deathsmiles_bullet_hellNow we come full circle to this 2016 release on PC.  Upon booting it up I was surprised at how closely it resembles the Xbox 360 version, down to the prompts being 360 controller inputs even though I was on a keyboard.  Once you get to the main screen you can look up the button mapping on keyboard, but it was jarring at first, and I should add that I played this title almost exclusively with a gamepad.  The same goes for the fact that the game launches in a smaller window and initially crashed when I set it to full screen, but simply restarting the game fixed all of that.  Aside from those initial hiccups, Deathsmiles ran like a dream and I was instantly taken back to my days of when I used to play it on the regular.  Everything found in the 360 version seems to be ported over here in full, even the special “360 mode” from that version is intact and simply renamed, but you may get overwhelmed with the six campaign types present.  Don’t be, you can read up on those differences or you can take solace in the fact that all modes feature the same game but with subtle updated differences to play.  The graphics in arcade mode (and any mode that bases itself off that version) is quite pixelated, which leads you to discover how few visual options exist aside from a zoom feature that scales the image.  If you play the newer enhanced versions you will see the more crisp visuals from the 360, but before you think any version’s visuals are a negative remember that these are lower resolution games being blown up to the massive 1080p resolution.  It’s almost as if treating this title as a console game that happens to be on PC is a better viewpoint that expecting all the tweaking of a typical PC title, which is probably the best option for publisher Degica because I don’t care half as much about how it looks than how it plays.  It’s in this smooth, never hiccuping, constant 60 frames per second that we start to see the PC game come out ahead of its 360 counterpart and flex its muscles.  The 360 version was fine, but at times it would hitch and that was usually at the worst moment of an onslaught of enemies and bullet fire.  I also found myself caring way too much about how the game initially looked and less than 15 minutes later not noticing at all.  It’s an older game, but it plays like a dream.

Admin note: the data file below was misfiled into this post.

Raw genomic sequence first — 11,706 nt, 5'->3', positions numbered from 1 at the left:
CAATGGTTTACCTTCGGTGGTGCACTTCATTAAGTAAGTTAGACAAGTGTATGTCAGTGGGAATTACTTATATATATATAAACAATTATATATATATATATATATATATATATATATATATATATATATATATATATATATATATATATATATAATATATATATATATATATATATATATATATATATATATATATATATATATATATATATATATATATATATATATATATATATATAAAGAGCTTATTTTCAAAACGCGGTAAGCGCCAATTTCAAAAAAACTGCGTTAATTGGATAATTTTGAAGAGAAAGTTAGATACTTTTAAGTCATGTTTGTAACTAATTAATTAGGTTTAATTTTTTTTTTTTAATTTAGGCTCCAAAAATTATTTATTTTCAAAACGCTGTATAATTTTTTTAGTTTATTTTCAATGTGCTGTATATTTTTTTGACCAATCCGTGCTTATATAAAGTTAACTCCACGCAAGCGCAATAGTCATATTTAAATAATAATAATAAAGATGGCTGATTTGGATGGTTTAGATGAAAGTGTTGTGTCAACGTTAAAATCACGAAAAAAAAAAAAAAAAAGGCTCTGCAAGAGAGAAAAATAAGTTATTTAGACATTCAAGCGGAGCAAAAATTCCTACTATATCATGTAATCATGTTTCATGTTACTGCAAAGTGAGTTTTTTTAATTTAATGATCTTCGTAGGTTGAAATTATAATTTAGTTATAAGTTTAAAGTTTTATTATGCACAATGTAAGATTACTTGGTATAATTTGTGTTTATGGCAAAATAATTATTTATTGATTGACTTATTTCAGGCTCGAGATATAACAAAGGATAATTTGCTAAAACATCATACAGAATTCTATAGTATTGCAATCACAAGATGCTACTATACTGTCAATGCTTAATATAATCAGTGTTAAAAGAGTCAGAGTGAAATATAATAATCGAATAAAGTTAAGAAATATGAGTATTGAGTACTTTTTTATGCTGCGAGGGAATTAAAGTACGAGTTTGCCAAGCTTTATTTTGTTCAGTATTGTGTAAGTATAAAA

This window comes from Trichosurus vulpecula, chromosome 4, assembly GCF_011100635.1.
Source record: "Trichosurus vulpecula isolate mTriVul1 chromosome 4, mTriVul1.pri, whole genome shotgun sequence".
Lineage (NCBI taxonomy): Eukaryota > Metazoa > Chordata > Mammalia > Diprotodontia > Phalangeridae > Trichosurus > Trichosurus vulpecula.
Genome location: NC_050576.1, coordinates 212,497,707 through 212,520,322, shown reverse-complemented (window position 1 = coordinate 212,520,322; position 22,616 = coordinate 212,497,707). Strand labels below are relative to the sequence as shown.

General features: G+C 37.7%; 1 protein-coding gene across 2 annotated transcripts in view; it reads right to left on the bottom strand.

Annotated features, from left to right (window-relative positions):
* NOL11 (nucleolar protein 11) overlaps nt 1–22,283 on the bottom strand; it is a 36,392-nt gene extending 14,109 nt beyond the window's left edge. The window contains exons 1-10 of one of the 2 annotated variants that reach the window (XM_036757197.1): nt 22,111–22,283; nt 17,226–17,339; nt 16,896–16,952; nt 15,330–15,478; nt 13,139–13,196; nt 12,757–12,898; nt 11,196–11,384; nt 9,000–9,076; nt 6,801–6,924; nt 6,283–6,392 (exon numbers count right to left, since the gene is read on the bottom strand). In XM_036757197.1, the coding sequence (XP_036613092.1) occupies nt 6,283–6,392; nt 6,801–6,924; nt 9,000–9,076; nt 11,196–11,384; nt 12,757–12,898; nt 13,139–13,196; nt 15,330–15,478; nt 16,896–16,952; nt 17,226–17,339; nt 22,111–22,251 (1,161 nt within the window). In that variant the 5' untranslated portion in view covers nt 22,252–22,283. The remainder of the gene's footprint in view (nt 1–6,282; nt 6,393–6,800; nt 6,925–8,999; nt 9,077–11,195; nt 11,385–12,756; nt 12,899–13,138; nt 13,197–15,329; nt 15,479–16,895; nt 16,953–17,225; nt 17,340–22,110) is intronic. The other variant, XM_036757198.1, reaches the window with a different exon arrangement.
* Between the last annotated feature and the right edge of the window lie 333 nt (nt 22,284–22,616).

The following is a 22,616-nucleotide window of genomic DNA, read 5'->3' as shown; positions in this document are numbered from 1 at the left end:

dathsmiles_franticDeathsmiles is a great addition to the PC gamer’s library and I’m finding myself amassing an impressive collection of classic shmups I have been without for years.  It’s a fast-paced unique experience with multiple characters (four normally, five if you play Mega Black Label where Sakura is added) and branching campaign paths.  Those that are not long term shmup fans or have always wanted to give a mild bullet hell game a go without the frustration of never seeing level two should really check this one out.  I will admit that it’s unfortunate that of all the features brought over from the 360 version, online co-operative play is not one of them, but in full disclosure I never played online co-op with anyone on the 360 in the first place.  Aside from that Deathsmiles packs a ton of content with silky smooth performance and all at a great price tag.  Don’t overlook this title, there’s a lot to appreciate if you ever loved games like Gradius and you can see past the stereotypical Japanese presentation.

Final Score: 4 out of 5

A review copy was provided by the publisher.  Deathsmiles is available on Windows platforms for an initial price of $19.99 and at time of writing had an initial discount and the equally impressive soundtrack included with the purchase.  It was played a total of six hours for the purposes of this review, but keep in mind that the reviewer had played this game for more than 30 hours on the Xbox 360 and this is an extremely similar release.  Your mileage will vary.